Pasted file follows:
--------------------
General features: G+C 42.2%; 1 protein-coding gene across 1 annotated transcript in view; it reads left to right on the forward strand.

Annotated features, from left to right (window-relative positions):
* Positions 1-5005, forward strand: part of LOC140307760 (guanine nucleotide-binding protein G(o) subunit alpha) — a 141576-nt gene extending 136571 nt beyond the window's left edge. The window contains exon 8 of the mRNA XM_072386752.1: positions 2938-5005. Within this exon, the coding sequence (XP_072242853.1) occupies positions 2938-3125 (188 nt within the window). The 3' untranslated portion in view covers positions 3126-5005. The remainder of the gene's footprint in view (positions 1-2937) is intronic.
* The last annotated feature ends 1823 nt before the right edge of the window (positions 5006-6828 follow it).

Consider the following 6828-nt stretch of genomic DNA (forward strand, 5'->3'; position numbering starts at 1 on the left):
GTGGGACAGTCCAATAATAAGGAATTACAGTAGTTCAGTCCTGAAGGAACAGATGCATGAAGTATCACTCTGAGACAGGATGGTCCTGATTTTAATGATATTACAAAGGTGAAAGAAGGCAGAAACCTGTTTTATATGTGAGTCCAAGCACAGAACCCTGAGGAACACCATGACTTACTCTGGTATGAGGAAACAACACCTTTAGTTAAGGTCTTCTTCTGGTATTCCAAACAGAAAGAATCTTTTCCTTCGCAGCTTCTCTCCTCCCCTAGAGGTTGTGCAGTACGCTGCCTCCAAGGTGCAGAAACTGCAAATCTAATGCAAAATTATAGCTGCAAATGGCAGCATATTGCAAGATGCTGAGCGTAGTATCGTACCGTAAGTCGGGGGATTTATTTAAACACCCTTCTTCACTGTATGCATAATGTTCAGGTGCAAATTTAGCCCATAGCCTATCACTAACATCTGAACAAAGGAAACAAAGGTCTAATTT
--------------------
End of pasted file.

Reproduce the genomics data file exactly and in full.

General features: G+C 42.2%; 1 protein-coding gene across 1 annotated transcript in view; it reads left to right on the forward strand.

Annotated features, from left to right (window-relative positions):
* Positions 1-5005, forward strand: part of LOC140307760 (guanine nucleotide-binding protein G(o) subunit alpha) — a 141576-nt gene extending 136571 nt beyond the window's left edge. The window contains exon 8 of the mRNA XM_072386752.1: positions 2938-5005. Within this exon, the coding sequence (XP_072242853.1) occupies positions 2938-3125 (188 nt within the window). The 3' untranslated portion in view covers positions 3126-5005. The remainder of the gene's footprint in view (positions 1-2937) is intronic.
* The last annotated feature ends 1823 nt before the right edge of the window (positions 5006-6828 follow it).

Consider the following 6828-nt stretch of genomic DNA (forward strand, 5'->3'; position numbering starts at 1 on the left):
GTGGGACAGTCCAATAATAAGGAATTACAGTAGTTCAGTCCTGAAGGAACAGATGCATGAAGTATCACTCTGAGACAGGATGGTCCTGATTTTAATGATATTACAAAGGTGAAAGAAGGCAGAAACCTGTTTTATATGTGAGTCCAAGCACAGAACCCTGAGGAACACCATGACTTACTCTGGTATGAGGAAACAACACCTTTAGTTAAGGTCTTCTTCTGGTATTCCAAACAGAAAGAATCTTTTCCTTCGCAGCTTCTCTCCTCCCCTAGAGGTTGTGCAGTACGCTGCCTCCAAGGTGCAGAAACTGCAAATCTAATGCAAAATTATAGCTGCAAATGGCAGCATATTGCAAGATGCTGAGCGTAGTATCGTACCGTAAGTCGGGGGATTTATTTAAACACCCTTCTTCACTGTATGCATAATGTTCAGGTGCAAATTTAGCCCATAGCCTATCACTAACATCTGAACAAAGGAAACAAAGGTCTAATTT